The 8th Ajyal Film Festival, presented by the Doha Film Institute (DFI), will be offering local film lovers a safe big screen cinema experience with a selection of feature films and acclaimed shorts screening at Vox Cinemas, Doha Festival City (DHFC) from November 19 to 23.
Part of the in-person events portion of the first hybrid edition of Ajyal, audiences are invited to enjoy screenings in a safe environment that follows health guidelines set by the government. All feature films and short film programmes are priced at QR60 for regular seating and QR90 for premium seating.
Feature films from Ajyal 2020 programme presented at Vox Cinemas, DHFC, include:
• Sun Children (Iran/2020) by Majid Majidi, which made its debut at the 77th Venice International Film Festival earlier this year, presents the captivating story of 12-year-old Ali and his three friends who work hard to survive on the streets of Tehran. Screening at 5.30pm on November 19.
• Winner of the Panorama Audience Award at the Berlin International Film Festival, Father (Serbia, France, Germany, Slovenia, Croatia, Bosnia and Herzegovina/2020) by Srdan Golubovi? is a family drama about corruption and the fight for family reunification. It will screen at 8.30pm on November 19.
• In 200 Meters (Palestine, Jordan, Qatar, Italy, Sweden/2020) by Ameen Nayfeh, A 200-metre distance becomes a 200km odyssey as a father tries to reach his son. The screening will take place at 5.30pm on November 20, and at 8.30pm on November 23.
• Winner of the World Cinema Grand Jury Prize for Drama at the Sundance Film Festival, Yalda, A Night for Forgiveness (France, Germany, Switzerland, Luxembourg, Lebanon, Iran/2019) by Massoud Bakhshi follows a young Iranian woman, sentenced to death for murdering her much older husband. It will screen at 8.30pm on November 20.
• I Am Greta (Sweden/2020) by Nathan Grossman features the story of teenage climate activist Greta Thunberg and is screening at 2.30pm on November 21.
• Winner of the Grand Prize of the Jury KPlus at the Berlin International Film Festival, The Wolves (Mexico/2019) by Samuel Kishi Leopo follows immigrant siblings who let their imaginations run wild as they dream of going to Disneyland one day. The screening will take place at 5.30pm on November 21.
• Digimon Adventure: Last Evolution Kizuna (Japan/2020) by Tomohisa Taguchi is about Tai and Agumon who are forced to risk everything in their epic final adventure. It screens at 8.30pm on November 21.
Short films from Ajyal 2020 programme presented at Vox Cinemas, DHFC include:
Screening at 8.30pm on November 22, the Ajyal at Vox Cinemas Shorts Programme 1 open to 18+ audiences includes: Apfelmus (Austria/2019) by Alexander Gratzer depicts philosophical dialogues between humans and animals on the important things in life such as freedom, existence and... apple sauce; I am Afraid to Forget Your Face (Egypt, France, Qatar, Belgium/2020) by Sameh Alaa in which, after being separated for 82 days, Adam travels down a rough road to be reunited with the one he loves; Family Plot (Japan/2019) by Shuichi Okita is comical Japanese short in which a would-be Wi-Fi thief gets much more than he bargained for; in Mascot (South Korea/2019) by Kim Leeha, a determined fox pursues his dream of becoming a city mascot; We Have One Heart (Poland/2020) by Katarzyna Warzecha follows Adam who uncovers an extraordinary family secret when he comes across some letters his parents exchanged years ago; in En Route (The Netherlands/2019) by Marit Weerheijm, nine-year-old Inay and her little brother try everything they can to cause a delay on a special family trip through the city; and Nightshift (Egypt/2020) by Karim Shaaban is about Zein, an employee at a call centre, who receives a call from a disgruntled customer that may keep him awake for months.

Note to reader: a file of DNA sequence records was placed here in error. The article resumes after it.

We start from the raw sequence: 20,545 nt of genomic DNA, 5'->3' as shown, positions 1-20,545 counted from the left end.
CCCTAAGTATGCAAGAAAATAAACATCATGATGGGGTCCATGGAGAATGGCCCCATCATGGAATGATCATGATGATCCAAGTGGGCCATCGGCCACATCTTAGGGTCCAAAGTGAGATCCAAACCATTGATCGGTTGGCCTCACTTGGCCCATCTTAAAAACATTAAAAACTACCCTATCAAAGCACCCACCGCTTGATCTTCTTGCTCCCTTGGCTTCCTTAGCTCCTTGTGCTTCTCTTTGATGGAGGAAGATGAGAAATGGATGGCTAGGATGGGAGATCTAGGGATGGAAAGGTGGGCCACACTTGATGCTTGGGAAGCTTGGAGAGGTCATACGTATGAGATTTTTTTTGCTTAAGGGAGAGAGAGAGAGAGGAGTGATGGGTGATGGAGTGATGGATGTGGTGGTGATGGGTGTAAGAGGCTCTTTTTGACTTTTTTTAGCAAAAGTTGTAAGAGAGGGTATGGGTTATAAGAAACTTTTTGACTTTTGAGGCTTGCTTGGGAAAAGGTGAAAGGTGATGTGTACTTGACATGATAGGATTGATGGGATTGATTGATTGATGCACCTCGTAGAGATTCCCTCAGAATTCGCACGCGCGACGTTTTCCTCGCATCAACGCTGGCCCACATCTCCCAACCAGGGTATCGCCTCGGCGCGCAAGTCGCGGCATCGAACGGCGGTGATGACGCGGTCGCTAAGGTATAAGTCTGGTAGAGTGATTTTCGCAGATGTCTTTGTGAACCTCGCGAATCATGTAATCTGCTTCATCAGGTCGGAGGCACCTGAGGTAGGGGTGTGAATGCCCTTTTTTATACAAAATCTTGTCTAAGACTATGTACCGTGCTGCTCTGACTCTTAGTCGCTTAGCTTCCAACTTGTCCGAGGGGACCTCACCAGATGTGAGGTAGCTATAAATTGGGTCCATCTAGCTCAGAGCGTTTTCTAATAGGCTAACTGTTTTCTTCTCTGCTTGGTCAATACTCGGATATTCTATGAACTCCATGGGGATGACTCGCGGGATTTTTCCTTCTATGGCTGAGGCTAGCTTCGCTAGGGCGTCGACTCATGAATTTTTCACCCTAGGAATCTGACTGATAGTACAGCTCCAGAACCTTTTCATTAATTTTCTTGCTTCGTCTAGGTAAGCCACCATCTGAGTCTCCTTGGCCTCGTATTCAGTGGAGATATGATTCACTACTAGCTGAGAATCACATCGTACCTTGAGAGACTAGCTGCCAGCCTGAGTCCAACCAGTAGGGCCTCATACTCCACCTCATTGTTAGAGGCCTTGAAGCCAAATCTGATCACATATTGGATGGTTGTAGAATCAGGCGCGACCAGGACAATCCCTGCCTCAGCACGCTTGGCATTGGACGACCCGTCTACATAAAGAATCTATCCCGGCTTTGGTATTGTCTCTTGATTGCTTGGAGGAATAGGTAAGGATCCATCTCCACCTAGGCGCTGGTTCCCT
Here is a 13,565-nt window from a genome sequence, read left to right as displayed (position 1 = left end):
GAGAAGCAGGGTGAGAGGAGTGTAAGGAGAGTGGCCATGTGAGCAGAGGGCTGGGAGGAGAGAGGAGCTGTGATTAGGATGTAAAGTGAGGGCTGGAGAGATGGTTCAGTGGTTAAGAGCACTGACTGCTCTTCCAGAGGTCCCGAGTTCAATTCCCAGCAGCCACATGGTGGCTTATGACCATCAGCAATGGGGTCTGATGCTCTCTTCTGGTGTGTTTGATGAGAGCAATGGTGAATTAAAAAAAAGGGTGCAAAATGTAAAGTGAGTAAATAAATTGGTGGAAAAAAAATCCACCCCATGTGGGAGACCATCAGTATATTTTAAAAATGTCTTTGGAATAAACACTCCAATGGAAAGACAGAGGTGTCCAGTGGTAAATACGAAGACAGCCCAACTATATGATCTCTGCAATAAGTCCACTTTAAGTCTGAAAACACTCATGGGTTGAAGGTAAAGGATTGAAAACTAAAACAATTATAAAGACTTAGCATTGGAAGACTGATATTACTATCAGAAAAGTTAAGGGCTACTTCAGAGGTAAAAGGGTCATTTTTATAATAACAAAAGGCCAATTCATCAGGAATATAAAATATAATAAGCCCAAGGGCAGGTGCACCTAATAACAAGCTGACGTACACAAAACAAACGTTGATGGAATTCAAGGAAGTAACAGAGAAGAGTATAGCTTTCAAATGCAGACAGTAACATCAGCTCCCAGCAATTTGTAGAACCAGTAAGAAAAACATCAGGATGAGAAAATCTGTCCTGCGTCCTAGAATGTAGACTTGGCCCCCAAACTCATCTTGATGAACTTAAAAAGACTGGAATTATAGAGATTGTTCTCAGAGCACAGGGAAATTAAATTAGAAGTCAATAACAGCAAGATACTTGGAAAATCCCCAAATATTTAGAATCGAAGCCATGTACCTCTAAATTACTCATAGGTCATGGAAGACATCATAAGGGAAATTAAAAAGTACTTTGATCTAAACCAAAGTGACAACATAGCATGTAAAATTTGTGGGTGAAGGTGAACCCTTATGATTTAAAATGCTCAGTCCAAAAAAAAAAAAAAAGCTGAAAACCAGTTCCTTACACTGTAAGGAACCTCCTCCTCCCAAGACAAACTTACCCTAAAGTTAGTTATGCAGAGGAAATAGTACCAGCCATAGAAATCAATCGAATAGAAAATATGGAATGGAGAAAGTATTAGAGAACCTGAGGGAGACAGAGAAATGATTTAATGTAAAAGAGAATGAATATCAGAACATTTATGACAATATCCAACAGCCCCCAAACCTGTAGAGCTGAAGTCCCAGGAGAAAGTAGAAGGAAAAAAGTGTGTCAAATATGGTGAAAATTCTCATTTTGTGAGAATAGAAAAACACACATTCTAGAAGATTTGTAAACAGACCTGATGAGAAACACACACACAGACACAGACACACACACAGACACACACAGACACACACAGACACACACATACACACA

Screening at 5.30pm on November 23, Ajyal at Vox Cinemas Shorts Programme 2 is open to 18+ audiences and features: How My Grandmother Became a Chair (Germany, Lebanon, Qatar/2020); David (US/2020) by Zach Woods is about a severely depressed man who reaches out for an emergency therapy session – but he is not the only one who needs help; The Present (Palestine, Qatar/2019) by Farah Nabulsi is about Yusef and his young daughter setting out in the West Bank to buy his wife an anniversary gift – a seemingly simple task; in The Best Orchestra in the World (Austria/2020) by Henning Backhaus, a talented sock named Ingbert applies for a position as a double bass player at the illustrious Vienna State Orchestra, but not everyone wishes him well; The School Bus (Turkey/2019) by Ramazan K?l?ç follows a young teacher in a rural village school in Anatolia, who requests a new school bus just to discover there is one small problem; The Visit (Iran/2019) by Azadeh Moussavi follows Elahe’s visit to her political prisoner husband; and Napo (Brazil/2020) by Gustavo Ribeiro about a young boy who reinterprets old family photographs into new drawings, and helps his grandfather relive lost memories.
Returning with a selection of 16 DFI-supported short form narratives and documentaries from emerging Qatari talents and those who call Qatar home, Made in Qatar will screen at Vox Cinemas in two parts. Programme 1 will screen at 2.30pm on November 20, followed by Programme 2 screening at 5.30pm on November 22.